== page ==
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A novel small-molecule SIRT1 inhibitor induces apoptosis in leukemic cell lines
Retrovirology volume 11, Article number: P86 (2014)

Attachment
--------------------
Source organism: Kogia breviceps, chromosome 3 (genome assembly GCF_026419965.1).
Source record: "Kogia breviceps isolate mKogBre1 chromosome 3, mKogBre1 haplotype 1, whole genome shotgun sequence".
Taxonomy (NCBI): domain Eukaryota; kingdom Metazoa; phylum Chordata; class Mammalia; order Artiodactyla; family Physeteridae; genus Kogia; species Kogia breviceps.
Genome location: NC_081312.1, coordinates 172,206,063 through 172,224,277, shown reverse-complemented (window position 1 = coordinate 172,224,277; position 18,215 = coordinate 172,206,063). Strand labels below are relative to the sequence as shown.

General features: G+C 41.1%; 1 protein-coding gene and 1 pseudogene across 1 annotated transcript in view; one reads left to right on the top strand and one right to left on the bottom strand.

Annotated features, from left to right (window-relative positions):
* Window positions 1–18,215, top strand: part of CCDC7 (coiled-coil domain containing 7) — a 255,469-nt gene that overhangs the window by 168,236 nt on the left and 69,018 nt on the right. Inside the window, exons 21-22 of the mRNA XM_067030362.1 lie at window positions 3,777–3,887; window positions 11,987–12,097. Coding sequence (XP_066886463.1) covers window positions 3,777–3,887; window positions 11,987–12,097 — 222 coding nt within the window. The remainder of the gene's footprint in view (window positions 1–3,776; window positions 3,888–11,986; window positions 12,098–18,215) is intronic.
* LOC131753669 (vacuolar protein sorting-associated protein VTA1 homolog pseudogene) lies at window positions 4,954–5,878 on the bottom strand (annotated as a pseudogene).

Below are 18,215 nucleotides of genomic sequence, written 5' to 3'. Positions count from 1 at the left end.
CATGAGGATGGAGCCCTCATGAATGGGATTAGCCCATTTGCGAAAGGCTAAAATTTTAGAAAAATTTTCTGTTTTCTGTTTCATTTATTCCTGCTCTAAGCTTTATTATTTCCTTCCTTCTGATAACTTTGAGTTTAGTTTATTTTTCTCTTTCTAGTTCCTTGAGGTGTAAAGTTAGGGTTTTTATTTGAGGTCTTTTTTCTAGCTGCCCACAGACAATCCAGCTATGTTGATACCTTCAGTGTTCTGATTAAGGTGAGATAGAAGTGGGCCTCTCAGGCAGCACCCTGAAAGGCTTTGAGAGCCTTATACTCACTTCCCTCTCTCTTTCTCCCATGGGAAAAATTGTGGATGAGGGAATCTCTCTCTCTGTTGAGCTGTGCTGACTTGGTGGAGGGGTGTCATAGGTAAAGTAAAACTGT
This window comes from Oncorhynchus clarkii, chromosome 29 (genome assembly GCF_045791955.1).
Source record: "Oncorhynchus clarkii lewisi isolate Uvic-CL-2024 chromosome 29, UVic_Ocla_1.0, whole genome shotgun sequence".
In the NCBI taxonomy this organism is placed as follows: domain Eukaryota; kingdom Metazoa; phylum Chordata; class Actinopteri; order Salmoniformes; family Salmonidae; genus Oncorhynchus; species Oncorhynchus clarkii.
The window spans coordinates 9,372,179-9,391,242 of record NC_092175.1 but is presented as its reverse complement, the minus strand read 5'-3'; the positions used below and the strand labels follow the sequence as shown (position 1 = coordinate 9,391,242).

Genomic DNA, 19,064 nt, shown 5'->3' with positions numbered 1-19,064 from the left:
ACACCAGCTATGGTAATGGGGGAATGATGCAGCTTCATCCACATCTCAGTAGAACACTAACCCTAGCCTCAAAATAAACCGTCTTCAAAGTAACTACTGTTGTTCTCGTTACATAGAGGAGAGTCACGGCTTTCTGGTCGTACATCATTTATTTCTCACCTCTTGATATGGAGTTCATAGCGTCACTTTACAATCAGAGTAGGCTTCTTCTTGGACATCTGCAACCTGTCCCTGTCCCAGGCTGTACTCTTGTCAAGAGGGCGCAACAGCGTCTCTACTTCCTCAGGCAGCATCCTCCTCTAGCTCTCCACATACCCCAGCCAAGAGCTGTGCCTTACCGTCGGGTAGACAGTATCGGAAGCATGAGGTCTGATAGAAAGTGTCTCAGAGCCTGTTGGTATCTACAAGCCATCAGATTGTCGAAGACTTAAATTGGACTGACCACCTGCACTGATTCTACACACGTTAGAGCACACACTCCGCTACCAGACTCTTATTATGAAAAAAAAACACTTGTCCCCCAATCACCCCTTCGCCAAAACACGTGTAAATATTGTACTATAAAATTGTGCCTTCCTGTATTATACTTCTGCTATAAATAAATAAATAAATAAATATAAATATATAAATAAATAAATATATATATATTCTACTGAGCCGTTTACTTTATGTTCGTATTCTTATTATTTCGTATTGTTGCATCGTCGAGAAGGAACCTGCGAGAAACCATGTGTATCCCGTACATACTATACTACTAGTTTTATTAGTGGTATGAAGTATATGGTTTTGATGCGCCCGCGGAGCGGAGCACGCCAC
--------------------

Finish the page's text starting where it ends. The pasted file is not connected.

ATL is an aggressive peripheral T-cell neoplasm that develops after long-term infection with HTLV-1. The development of new treatment with ATL is desired. SIRT1, a nicotinamide adenine dinucleotide (NAD+)-dependent histone/protein deacetylase, plays a crucial role in various physiological processes, such as aging and apoptosis, owing to its ability to deacetylate numerous substrates. Here, we assessed how SIRT1 is regulated in primary ATL cells and leukemic cell lines. SIRT1 expression in ATL patients was significantly higher than that in healthy controls. NCO-01 and NCO-04, novel small-molecule SIRT1 inhibitors, induced significant growth inhibition or apoptosis in leukemic cell lines, especially S1T cells, which is HTLV-1-infected CD4+ T cells derived from an ATL patient with no Tax expression. NCO-01 and NCO-04-induced apoptosis was mediated by activation of the caspase family. Lack of SIRT1 expression also increased the apoptosis of MT-2 cells. These results suggest that SIRT1 is a crucial anti-apoptotic molecule in ATL cells. Therefore, methods to block the function of SIRT1 may be useful in developing ideal therapeutic agents for leukemia, especially in patients with ATL.